Dreamville rapper Lute is a paragon of emotional transparency in and out of his music. After personal loss sent him into a depressive spell, his recent Dreamville Festival performance was a sign of how he can channel anxiety to power his show.

“My anxiety is at a 10; at the same time, if I wasn’t nervous and anxious, it probably won’t go well. I know I’m anxious and nervous, but I know the reason is that I’m worried about doing my best,” Lute told REVOLT.

In this installment of “Tour Tales,” the Gold Mouf MC explained how his Dreamville Festival performance helped him feel like himself again, how one of J. Cole’s decisions led to him being booed at a show, and more. Read the exclusive conversation below.

How would you describe your 2023 Dreamville Festival performance?

Man, I’m still trying to process the Dreamville performance. They chanted my name after my set. That was my first chant. It was a moment where I just sat in the chant. I had to be present a little bit. That was my first chant. I used to watch Bas and J. Cole’s sets when they’d be chanting their names at the end. I’m two hours from Charlotte, so Dreamville Festival is in my hometown’s backyard. So, to be up there and see how everything went today was special. I had a car show yesterday, which was successful and had a good turnout.

Onstage, you mentioned your anxiety and depression following your father’s passing. What made you want to share that?

In the past couple of years, my social media presence has been dwindling a little bit. I used to be the type of person that would be on social media a lot, interacting with people and engaging with my fans. I haven’t been able to do that lately because of my anxiety. I had gone through a little depression in the past year and a half. I just wanted to let people know, “I see you, and I hear you despite my absence.” I’m trying to do the best I can to get back to the space I was in before. I just wanted to let them know I appreciate them and also let them know what I’ve been dealing with and going through at the same time.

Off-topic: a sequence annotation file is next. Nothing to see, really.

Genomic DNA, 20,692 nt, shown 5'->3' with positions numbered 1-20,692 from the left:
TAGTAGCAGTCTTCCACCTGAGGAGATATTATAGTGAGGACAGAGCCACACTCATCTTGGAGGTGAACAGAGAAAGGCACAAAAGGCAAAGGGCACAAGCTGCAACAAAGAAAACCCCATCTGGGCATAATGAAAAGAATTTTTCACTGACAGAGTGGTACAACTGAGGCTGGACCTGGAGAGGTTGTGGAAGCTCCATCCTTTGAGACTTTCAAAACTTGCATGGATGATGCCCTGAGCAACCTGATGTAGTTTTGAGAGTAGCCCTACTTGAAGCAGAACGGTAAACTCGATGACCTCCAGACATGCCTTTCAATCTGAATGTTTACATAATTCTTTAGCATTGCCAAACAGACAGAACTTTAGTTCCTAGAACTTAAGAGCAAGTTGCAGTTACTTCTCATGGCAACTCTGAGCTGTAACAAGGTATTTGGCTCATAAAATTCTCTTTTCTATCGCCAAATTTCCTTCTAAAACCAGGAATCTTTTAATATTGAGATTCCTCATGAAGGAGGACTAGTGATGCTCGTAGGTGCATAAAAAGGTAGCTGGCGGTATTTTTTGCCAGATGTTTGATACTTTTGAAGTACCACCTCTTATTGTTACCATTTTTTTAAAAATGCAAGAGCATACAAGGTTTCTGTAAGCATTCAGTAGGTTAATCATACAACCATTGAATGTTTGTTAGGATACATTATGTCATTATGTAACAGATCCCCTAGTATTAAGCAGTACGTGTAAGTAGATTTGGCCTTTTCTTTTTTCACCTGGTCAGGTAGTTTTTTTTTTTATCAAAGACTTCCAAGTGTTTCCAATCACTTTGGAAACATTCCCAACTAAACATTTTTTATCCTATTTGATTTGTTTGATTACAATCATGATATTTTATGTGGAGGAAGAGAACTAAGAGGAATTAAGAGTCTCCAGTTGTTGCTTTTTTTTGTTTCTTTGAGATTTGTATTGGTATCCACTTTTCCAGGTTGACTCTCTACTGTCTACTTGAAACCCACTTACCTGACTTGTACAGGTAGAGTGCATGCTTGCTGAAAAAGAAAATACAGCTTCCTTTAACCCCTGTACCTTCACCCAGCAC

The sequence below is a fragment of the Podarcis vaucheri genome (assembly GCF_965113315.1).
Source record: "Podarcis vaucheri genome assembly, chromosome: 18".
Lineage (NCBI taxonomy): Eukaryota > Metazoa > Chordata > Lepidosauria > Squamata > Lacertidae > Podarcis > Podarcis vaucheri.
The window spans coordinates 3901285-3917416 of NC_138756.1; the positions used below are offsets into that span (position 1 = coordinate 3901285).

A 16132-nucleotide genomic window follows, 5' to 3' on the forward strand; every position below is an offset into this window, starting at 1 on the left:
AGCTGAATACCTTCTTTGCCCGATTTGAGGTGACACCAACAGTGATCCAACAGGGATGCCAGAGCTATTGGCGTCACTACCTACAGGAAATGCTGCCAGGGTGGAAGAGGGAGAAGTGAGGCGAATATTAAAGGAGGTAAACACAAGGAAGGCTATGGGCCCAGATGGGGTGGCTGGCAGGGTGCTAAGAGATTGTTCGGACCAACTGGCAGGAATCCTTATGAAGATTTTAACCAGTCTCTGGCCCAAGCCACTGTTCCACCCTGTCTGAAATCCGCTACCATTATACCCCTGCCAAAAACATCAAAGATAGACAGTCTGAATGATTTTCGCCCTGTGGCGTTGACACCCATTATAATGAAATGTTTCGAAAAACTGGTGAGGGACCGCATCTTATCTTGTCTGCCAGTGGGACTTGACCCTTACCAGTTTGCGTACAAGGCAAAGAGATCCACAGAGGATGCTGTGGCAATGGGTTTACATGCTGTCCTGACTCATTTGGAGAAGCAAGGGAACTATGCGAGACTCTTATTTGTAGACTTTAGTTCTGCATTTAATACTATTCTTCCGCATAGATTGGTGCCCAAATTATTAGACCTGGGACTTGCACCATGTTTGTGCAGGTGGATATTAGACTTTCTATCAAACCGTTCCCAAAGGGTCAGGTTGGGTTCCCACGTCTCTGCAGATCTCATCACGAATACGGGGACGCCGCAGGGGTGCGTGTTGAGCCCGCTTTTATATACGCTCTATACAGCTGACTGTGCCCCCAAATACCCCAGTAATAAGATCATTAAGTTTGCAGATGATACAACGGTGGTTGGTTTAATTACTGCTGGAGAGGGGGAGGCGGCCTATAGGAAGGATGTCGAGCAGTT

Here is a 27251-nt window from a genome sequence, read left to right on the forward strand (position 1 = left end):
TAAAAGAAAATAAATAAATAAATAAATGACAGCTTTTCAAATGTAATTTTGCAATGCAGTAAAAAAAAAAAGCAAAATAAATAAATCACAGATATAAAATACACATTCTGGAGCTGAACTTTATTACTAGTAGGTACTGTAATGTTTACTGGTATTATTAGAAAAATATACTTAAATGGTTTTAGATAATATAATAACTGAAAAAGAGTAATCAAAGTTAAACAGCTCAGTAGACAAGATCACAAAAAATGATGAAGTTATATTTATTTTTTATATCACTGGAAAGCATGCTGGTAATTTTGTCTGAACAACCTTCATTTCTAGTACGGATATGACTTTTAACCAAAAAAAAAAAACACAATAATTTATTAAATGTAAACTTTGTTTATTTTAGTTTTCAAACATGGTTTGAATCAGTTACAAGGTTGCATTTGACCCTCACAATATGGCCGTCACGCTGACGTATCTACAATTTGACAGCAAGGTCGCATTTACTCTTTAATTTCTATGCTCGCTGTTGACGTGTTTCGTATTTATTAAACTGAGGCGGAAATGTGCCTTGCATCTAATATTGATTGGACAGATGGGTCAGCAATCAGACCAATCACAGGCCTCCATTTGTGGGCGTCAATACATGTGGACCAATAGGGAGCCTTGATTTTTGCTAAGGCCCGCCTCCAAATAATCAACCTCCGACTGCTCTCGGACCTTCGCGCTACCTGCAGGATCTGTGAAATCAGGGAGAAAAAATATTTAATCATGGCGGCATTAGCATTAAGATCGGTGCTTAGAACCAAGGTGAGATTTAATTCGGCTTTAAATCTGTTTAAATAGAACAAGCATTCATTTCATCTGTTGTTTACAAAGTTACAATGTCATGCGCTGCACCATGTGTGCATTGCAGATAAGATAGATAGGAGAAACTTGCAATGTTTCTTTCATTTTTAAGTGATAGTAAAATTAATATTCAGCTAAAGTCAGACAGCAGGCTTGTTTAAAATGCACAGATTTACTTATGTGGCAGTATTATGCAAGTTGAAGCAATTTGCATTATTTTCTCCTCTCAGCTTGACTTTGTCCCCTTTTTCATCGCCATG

These are always big performances for the Dreamville family. How did you structure your set?

I put my set together last week. I had a car show yesterday, so I was also trying to get my car together at the same time. But I couldn’t get my car out to Raleigh this year. I had a lot of stuff going on, so I only had a couple of days to rehearse my set. It turned out phenomenal for me.

Were you anxious before you got onstage?

Hell yeah. My boy has this lavender stuff that you put on your wrist. I put that on. I did my little breathing exercises, and I said a prayer. My friends know I need my space where I get about two minutes to take everything in and be grounded in the present. I take at least two minutes before the set time to be by myself, and then go out there and do my thing. My anxiety is at a 10; at the same time, if I wasn’t nervous and anxious, it probably won’t go well. I know I’m anxious and nervous, but I know the reason is that I’m worried about doing my best. I’d be even more nervous if I didn’t have those thoughts.

So your anxiety helped make your Dreamville Festival performance great?

Yeah. My anxiety is me at the end of the day.

How have you evolved as a performer since joining Dreamville?

I’m still evolving. I’m still trying to figure out what works for me. I’m still trying to figure out what feels comfortable to me. This year, I realized I wanted to step up my performance. I realized I’m evolving in my music, but I want to also evolve as a performer. I watch certain things where I’m like, “Yo, I love this person’s music.” But when you see them live, it’s different. I’m still learning and evolving in that.

What was your first tour? What did you learn?

My first tour was the “4 Your Eyez Only Tour.” I learned a lot from that tour. This one time, at the last minute, Cole ended up switching the venue because it went over capacity. I remember fans being really tight about that because some people have probably been out there for a couple of days, and then the venue switches at the last minute. I was an opener. I went out there thinking, “They’re about to boo the s**t out of me.” They booed the s**t out of me, but I kept going (laughs). Towards the end, they were like, “Yo, I f**k with this guy.”

How has J. Cole helped your live performance development?

Before the “4 Your Eyez Only Tour,” Cole actually brought me out. He called me and said, “What are you up to?” I told him I had just got fired. He told me, “I’m going on tour. I want you to see how everything works backstage. I want you to see how everything works.” I went on that tour, which changed my perspective because I had no idea how touring worked. I met Bas for the first time backstage when I did that. That introduced me to all the Dreamville fam.

What has been your favorite show so far?

In Houston for “The Never Had S**t Tour” [with EarthGang and J.I.D.]. That was my favorite show ever, bro. That was my first show where I felt like an artist because of how the crowd reacted. That was my first show I felt like I’m actually doing this. Before then, everything would be surreal. That was the moment where I had to actually be present in it.

What are your tour hits?

One of them is definitely “Juggin’.” But, I would also say my song “Queen City Slummin’.”

What do you have coming for the rest of 2023?

I’m just now getting myself back into the mode of working and producing things since my dad died and my grandma passed. I’m just now getting out of those depressive stages I was in. I’m just now coming back to myself. That’s why I said what I said at the end of my set. You are all going to see more of me soon, for sure.